These further horizons can be defined in terms of the gravitational thresholds that technology allows us to overcome. Previously in The Moral Imperative of Human Spaceflight (as well as in other earlier posts) I formulated six stages of spacefaring civilization, as follows:
Stage O spacefaring civilizations, or a planet-bound civilizations, have no capacity for spaceflight. (Pre-Sputnik civilization)
Stage I spacefaring civilizations have the kind of minimal capacity that we now possess to loft satellites and human beings into orbit, and even to visit nearby heavenly bodies such as the moon. (Sputnik and after)
Stage II spacefaring civilizations might be defined as those that have established a permanent, self-sustaining presence off the surface of the world of a given civilization’s biological origin. This could also be defined in terms of practical, durable, and routine inter-planetary travel. This is the minimal level of civilization to assure long-term survivability.
Stage III spacefaring civilizations would have achieved practical, durable, and routine interstellar travel.
Stage IV spacefaring civilizations would be defined in terms of practical, durable, and routine inter-galactic travel.
Stage V spacefaring civilizations would be defined in terms of practical, durable, and routine travel in the multiverse, i.e., beyond the known universe defined by the consequences of the big bang.
While I formulated these stages of spacefaring civilizations in terms of practical, durable, and routine space travel, I see now that the way to approach these would be to identify each as a horizon of spacefaring civilization.
As noted above in relation to (relatively) cheap CubeSats, a spacefaring horizon may be achieved for automated probes before it is achieved for human beings; we are on the cusp of a satellite spacefaring horizon, when our artifacts achieve wide spatial distribution over a relatively short period of time. If this satellite spacefaring horizon is followed by a human LEO spacefaring horizon (Stage II above), cheap access to Earth orbit for human beings will open the possibility of the next wave, which would presumably be a planetary probe spacefaring horizon, followed by a human planetary spacefaring horizon (Stage III above). The expansion of terrestrial civilization into extraterrestrial space, then, may follow a pattern of an automated spacefaring horizon followed by a human spacefaring horizon.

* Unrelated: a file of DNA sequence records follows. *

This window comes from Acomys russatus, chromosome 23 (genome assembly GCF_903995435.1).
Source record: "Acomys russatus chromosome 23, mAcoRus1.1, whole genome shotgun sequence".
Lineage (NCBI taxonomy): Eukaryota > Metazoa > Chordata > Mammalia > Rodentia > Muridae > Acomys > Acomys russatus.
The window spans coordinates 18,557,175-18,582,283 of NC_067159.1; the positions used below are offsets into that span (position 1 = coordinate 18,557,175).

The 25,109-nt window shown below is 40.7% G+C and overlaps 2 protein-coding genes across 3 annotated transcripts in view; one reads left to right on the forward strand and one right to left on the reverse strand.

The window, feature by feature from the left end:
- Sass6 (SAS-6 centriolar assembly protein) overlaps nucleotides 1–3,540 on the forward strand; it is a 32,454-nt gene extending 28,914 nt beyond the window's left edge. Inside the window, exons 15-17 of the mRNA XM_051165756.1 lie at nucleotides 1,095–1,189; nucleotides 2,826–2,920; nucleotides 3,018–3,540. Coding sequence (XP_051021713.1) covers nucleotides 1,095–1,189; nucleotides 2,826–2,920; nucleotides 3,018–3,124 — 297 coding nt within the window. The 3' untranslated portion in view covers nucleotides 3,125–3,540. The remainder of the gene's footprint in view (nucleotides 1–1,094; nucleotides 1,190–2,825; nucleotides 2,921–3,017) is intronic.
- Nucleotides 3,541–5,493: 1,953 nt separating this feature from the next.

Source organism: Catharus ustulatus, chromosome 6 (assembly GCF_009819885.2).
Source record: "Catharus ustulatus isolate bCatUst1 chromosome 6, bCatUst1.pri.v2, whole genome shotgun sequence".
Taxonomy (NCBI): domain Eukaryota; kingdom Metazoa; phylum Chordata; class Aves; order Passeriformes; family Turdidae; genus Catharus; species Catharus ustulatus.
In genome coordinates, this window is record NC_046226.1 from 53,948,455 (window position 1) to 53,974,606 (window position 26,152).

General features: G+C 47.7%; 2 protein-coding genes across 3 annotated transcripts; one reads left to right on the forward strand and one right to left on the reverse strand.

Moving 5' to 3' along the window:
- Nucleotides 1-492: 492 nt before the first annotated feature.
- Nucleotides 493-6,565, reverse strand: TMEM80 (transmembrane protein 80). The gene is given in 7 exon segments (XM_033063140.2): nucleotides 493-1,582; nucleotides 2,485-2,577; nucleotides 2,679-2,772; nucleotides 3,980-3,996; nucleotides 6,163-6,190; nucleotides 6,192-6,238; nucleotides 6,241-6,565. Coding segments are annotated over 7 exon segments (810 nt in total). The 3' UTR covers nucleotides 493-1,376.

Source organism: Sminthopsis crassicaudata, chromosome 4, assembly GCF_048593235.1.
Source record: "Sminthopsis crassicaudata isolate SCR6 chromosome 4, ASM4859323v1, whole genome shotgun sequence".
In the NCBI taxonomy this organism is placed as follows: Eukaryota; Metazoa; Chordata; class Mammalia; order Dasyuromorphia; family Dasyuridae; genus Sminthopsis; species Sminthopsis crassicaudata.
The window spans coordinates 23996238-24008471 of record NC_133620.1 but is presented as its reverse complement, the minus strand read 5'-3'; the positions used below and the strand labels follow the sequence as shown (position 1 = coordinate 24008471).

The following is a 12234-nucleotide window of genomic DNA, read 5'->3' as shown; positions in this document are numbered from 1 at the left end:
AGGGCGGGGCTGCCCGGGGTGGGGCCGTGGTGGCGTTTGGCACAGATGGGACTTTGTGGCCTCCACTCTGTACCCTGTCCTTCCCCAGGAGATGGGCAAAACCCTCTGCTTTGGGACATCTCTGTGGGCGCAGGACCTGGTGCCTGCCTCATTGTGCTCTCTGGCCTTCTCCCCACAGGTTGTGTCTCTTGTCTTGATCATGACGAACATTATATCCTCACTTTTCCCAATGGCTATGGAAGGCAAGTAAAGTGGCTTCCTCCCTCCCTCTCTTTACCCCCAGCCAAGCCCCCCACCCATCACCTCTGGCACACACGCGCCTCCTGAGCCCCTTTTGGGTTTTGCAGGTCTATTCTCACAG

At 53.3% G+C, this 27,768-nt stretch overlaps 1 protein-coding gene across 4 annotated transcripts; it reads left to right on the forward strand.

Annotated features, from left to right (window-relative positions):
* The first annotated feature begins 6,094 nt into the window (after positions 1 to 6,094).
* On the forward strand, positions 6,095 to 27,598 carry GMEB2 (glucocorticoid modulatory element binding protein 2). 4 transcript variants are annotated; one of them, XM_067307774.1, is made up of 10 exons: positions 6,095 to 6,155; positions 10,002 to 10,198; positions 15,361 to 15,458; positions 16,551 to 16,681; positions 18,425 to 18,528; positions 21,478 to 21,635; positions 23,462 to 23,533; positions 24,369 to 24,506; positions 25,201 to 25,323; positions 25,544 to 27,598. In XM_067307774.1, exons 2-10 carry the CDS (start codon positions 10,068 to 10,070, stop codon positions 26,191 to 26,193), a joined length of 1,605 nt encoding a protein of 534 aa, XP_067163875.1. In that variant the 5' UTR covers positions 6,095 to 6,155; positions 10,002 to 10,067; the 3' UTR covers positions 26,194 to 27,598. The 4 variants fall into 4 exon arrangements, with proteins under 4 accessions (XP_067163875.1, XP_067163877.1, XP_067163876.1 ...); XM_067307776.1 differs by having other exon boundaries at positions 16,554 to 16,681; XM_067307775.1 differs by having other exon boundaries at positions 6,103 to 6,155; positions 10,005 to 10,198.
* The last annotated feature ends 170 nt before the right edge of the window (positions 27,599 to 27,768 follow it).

I think it would also be useful to distinguish between initial horizons (when an artifact appears) and terminal horizons, when an artifact disappears. Perhaps archaeologists already do this, although I didn’t find any mention of such a distinction in any of the books I’ve recently skimmed, looking for discussions of horizons. Just as the emergence of a civilization would be attended by a sequence of initial horizons, the extinction of a civilization would be attended by a sequence of terminal horizons.
The extinction of a spacefaring civilization would involve the reverse sequence of terminal horizons (counting back from Stage V to Stage 0) as the spatial scope of a civilization diminished from spanning the multiverse to being represented only on a planet (not necessarily the planet on which such a civilization originated), or possibly several planets. This, in turn, suggests the interesting possibility of a multiplanetary civilization returned again to the severe limitations of planetary constraints, technically still a multiplanetary species, perhaps distributed across several star systems, but no longer an interstellar civilization in so far as they no longer interact over interstellar distances. This suggests a further distinction to be made between the interstellar presence of a species and the interstellar interaction of a species.